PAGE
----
Isolation and characterization of mechanically exfoliated black phosphorus flakes with a thickness down to two single-layers is presented. A modification of the mechanical exfoliation method, which provides higher yield of atomically thin flakes than conventional mechanical exfoliation, has been developed. We present general guidelines to determine the number of layers using optical microscopy, Raman spectroscopy and transmission electron microscopy (TEM) in a fast and reliable way. Moreover, we demonstrate that the exfoliated flakes are highly crystalline and that they are stable even in free-standing form through Raman spectroscopy and TEM measurements. A strong thickness dependence of the band structure is found by density functional theory (DFT) calculations. The exciton binding energy, within an effective mass approximation, is also calculated for different number of layers. Our computational results for the optical gap are consistent with preliminary photoluminescence results on thin flakes. Finally, we study the environmental stability of black phosphorus flakes finding that the flakes are very hydrophilic and that long term exposure to air moisture etches black phosphorus away. Nonetheless, we demonstrate that the aging of the flakes is slow enough to allow fabrication of field-effect transistors with strong ambipolar behavior. DFT calculations also give us insight into the water-induced changes of the structural and electronic properties of black phosphorus.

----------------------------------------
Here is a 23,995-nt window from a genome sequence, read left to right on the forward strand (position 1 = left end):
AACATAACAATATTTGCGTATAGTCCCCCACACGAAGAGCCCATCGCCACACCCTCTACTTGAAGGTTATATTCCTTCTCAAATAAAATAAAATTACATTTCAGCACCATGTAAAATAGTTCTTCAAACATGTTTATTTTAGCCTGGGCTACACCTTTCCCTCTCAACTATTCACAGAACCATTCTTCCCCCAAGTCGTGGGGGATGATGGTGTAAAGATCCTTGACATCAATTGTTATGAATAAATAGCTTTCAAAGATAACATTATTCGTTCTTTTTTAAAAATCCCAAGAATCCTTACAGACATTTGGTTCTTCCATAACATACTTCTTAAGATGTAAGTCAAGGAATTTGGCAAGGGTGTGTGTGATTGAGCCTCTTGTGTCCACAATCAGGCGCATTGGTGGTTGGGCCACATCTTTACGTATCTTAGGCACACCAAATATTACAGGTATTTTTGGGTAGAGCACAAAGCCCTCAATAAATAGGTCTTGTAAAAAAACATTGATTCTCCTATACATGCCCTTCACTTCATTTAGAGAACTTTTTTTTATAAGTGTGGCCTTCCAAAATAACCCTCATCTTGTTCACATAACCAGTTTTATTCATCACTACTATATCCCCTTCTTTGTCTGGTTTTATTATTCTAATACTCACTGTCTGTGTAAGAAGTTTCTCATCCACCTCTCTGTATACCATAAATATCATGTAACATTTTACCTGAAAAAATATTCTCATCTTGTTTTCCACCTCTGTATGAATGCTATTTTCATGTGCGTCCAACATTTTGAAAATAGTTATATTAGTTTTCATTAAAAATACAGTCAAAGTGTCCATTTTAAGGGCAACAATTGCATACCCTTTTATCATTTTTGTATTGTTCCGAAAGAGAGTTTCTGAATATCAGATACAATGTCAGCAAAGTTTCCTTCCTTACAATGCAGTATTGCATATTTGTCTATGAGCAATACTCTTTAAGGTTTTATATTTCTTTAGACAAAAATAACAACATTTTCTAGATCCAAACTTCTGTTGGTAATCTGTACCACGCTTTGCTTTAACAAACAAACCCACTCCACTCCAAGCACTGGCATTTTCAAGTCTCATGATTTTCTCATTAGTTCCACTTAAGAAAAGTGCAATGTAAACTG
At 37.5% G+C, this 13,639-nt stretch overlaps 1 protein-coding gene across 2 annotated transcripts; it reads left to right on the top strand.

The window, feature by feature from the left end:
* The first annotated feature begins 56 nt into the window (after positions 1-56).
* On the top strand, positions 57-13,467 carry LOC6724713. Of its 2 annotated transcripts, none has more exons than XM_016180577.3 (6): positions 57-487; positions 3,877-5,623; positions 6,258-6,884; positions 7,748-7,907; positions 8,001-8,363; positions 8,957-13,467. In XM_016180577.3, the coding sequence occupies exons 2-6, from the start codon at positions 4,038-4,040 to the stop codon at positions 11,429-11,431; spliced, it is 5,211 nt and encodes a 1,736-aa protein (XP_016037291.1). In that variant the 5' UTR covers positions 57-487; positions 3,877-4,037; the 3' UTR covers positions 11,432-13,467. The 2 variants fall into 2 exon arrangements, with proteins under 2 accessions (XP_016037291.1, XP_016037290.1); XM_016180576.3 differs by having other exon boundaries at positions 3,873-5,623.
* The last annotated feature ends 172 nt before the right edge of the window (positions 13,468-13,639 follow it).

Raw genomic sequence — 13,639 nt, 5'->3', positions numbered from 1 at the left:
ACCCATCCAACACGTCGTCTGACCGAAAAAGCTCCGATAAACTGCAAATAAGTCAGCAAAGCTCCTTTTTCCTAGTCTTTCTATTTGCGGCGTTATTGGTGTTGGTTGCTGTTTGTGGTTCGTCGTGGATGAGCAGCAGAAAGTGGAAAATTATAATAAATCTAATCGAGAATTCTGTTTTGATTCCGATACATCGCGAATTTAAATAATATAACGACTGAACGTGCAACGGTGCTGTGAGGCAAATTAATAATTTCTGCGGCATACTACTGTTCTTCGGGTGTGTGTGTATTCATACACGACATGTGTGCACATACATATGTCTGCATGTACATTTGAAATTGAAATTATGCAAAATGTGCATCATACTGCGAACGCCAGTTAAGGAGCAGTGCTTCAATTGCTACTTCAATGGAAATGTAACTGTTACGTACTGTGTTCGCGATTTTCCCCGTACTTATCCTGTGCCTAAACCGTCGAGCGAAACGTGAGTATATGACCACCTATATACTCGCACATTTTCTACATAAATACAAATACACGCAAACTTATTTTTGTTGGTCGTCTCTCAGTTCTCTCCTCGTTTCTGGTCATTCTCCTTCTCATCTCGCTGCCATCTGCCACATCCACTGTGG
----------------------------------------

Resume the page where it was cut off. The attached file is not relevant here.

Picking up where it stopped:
|Number of pages||19|
|Publication status||Published - 2014|